The Hebrew word khûg is translated ‘circle’ having the meaning of the great circles on the globe or a sphere. This then describes a spherical earth in space and the starry heavens created all around it. The words translated ‘stretches’ and ‘spreads’ imply nothing more than God setting the stars up in the sky like one puts up a tent. Isaiah 40:22 is an accurate description of our spherical globe. It was created for its inhabitants, who, to God looking down from outer space, seem to be like grasshoppers, because we are so small in comparison to the planet. It is travelling in space amidst the stars, which God created all around. There is no mythology there.
When you understand the meaning of the Hebrew word חוּג khûg, which describes a spherical globe, these modern-day claims that the Bible describes a flat earth make absolutely no sense. This is reinforced in Proverbs 8:27:
When He prepared the heavens, I was there: when He set a compass upon the face of the depth: (emphasis added) (KJVER)
The Hebrew word translated as ‘compass’ here is the same Hebrew word חוּג khûg. The meaning in this verse is that when God created the starry heavens God’s Spirit was there, and so was He when God created the spherical surface of the earth. This is indicated by ‘set a compass’ meaning He inscribed the earth with the great circles along the lines of longitude on its spherical surface. In Genesis 1:2 we read that when God began to create the world He started with water freely floating in space and it would have naturally formed into a ball, a sphere, under it own gravity. This verifies that the word ‘compass’ has the meaning of the great circles, the longitudinal circles on the earth surface. Very clearly God created a spherical world, not a flat earth, and it isn’t suspended on anything.
There are only three verses in the OT with this Hebrew word חוּג khûg. The last one makes a reference to the heavens above the earth.
Job 22:14, “Thick clouds are a covering to Him, that He sees not; and He walks in the circuit [khûg] of heaven.” (KJVER)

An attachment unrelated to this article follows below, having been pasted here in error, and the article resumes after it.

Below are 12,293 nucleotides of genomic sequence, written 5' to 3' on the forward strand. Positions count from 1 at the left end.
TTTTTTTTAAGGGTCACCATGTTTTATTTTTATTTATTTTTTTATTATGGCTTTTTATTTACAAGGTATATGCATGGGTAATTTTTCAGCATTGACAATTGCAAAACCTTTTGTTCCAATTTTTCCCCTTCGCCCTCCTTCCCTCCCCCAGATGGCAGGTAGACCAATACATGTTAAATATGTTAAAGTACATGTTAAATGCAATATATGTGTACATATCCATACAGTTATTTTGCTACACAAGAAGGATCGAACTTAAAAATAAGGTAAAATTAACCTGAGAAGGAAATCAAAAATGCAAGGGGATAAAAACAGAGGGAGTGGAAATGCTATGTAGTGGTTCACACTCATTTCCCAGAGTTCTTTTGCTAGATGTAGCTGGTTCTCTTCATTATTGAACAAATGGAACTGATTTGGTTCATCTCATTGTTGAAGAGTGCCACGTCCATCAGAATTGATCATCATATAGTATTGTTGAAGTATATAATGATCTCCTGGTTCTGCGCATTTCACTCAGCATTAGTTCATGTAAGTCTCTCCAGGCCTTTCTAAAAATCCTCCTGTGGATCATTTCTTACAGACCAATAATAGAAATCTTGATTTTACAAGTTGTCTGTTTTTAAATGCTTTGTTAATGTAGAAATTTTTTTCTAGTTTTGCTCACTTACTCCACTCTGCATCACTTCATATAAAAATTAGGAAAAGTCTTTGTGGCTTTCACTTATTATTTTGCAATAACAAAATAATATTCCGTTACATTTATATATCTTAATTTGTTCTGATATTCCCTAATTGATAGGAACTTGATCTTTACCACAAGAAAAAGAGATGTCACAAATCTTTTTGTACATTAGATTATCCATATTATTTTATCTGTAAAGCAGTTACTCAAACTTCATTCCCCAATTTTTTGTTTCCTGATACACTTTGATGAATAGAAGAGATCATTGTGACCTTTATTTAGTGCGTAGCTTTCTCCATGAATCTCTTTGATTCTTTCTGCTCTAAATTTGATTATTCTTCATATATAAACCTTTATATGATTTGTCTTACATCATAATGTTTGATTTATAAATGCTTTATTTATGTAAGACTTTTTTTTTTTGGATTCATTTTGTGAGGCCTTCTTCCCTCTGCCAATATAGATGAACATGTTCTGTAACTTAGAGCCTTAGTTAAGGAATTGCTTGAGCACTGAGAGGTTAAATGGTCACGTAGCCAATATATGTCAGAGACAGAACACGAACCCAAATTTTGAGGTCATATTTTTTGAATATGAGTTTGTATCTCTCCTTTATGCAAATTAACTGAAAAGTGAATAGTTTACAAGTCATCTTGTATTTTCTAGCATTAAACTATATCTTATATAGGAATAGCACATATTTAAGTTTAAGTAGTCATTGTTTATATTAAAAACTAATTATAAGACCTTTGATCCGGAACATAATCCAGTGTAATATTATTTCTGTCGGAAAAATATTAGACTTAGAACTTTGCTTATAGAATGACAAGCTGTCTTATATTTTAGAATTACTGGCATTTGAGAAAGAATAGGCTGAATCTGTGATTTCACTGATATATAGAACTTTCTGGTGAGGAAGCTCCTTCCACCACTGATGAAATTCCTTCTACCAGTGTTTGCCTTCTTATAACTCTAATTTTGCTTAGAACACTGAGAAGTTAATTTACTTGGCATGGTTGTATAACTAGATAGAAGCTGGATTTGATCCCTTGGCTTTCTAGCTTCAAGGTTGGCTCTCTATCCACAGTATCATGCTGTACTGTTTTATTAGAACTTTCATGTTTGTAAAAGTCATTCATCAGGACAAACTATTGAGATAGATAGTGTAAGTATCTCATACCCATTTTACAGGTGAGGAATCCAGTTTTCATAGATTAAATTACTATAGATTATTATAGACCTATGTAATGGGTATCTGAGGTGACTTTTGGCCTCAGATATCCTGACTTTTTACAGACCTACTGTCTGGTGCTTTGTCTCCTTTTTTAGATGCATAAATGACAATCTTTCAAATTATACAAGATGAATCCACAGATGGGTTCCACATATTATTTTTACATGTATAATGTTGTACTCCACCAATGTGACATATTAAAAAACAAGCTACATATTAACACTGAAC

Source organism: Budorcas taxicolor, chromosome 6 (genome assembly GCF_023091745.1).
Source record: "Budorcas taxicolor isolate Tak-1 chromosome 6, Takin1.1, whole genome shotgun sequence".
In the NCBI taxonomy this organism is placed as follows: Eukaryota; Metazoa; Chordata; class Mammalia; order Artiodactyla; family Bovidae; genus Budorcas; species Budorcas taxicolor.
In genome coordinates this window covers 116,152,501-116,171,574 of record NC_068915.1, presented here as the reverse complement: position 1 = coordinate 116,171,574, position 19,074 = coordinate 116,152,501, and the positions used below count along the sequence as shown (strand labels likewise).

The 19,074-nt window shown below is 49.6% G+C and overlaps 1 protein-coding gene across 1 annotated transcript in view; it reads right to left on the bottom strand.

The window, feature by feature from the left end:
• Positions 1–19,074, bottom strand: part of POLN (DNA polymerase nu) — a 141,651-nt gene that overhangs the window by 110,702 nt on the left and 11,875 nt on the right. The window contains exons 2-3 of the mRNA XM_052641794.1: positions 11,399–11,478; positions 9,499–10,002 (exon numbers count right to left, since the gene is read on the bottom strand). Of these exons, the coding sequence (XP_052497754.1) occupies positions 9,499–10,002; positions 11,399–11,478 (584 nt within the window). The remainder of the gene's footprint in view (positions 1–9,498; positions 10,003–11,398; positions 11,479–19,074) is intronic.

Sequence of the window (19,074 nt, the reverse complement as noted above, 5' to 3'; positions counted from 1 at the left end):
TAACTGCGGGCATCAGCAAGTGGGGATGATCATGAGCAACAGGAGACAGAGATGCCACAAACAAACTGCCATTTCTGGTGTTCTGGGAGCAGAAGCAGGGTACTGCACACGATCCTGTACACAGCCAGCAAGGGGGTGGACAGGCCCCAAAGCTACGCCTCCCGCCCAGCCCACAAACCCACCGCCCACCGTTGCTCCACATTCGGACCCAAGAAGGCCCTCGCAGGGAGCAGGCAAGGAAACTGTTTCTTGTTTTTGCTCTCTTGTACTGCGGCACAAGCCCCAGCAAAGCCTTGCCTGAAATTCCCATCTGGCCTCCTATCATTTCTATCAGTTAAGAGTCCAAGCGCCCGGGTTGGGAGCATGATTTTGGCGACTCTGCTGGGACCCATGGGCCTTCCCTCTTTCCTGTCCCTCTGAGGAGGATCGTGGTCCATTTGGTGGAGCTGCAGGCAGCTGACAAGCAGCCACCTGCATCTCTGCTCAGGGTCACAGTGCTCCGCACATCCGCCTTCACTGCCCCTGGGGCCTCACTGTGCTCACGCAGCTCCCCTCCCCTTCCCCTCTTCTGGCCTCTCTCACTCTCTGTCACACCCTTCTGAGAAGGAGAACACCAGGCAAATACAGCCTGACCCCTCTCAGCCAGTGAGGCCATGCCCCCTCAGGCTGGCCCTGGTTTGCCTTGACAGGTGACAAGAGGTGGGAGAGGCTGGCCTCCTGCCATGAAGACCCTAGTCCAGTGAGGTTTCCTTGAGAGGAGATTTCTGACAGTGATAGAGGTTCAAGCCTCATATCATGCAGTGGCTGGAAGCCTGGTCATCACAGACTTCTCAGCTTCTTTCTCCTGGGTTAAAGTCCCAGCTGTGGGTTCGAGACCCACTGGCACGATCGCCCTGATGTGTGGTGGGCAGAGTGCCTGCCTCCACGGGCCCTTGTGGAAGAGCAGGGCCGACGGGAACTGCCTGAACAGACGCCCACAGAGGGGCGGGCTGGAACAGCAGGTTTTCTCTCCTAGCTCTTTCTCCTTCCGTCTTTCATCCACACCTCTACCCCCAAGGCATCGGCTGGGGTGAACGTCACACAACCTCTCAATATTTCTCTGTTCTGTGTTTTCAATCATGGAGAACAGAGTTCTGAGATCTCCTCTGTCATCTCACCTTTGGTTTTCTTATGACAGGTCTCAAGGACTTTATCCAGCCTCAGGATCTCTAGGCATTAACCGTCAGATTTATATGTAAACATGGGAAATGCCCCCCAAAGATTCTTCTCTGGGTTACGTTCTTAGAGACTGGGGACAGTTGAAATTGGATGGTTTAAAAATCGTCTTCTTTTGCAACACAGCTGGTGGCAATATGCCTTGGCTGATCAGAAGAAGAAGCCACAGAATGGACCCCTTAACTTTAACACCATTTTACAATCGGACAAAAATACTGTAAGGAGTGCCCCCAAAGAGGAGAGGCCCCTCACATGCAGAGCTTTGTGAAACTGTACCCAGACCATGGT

Here the Hebrew word khûg is translated ‘circuit’. It would make no sense to have a circuit about a flat earth but around a spherical earth where the clouds are located makes perfect sense.
Note, there are many similarities between Indo-European and Semitic languages.1 Hence, the Hebrew word khûg may be related to the European words kugel (Middle High German), kula (Polish), kugla (Serbo-Croatian), gugā (their Proto-Indo-European root),2,3,4 and the modern Arabic word for ball, globe, orb or bowl — ‘kurah’. The ‘kh’ in the Hebrew is a guttural ‘g’. All of these clearly do refer to a spherical object.
Bible commentator John Gill wrote:
Isaiah 40:22 It is he that sitteth upon the circle of the earth,…. Or, “the globe (z)” of it; for the earth is spherical or globular: not a flat plain, but round, hung as a ball in the air;
(z) על חוג “super sphaeram”, Pagninus; “globum”, Montanus, Vatablus; “super orbem telluris”, Vitringa.
There does seem to be a good tradition of interpreting the word khûg to mean sphere or orb.
- Santes (or Xantes) Pagnino (Latin: Xanthus Pagninus) (1470–1541) was a Dominican, and one of the leading philologists and Biblical scholars of his day.
- Benedictus Arias Montanus (1527–1598) supervised the translation of the Antwerp Polyglot Bible and Franciscus Vatablus (d. 1547) another Latin Bible.
- Vitringa: Dutch Protestant Hebraist (1699-1722). He wrote a commentary on Isaiah.
- Levin, S., Semitic and Indo-European: The Principal Etymologies, vol. 1, John Benjamins, USA, 1995.
- Buck, C.D., A Dictionary of Selected Synonyms in the Principal Indo-European Languages, University of Chicago Press, Chicago, pp. 907–8, 1949.
- Proto-Indo-European Etymological Dictionary (PDF).
- Proto-Indo-European Etymological Dictionary, Asociación Cultural Dnghu; dnghu.org.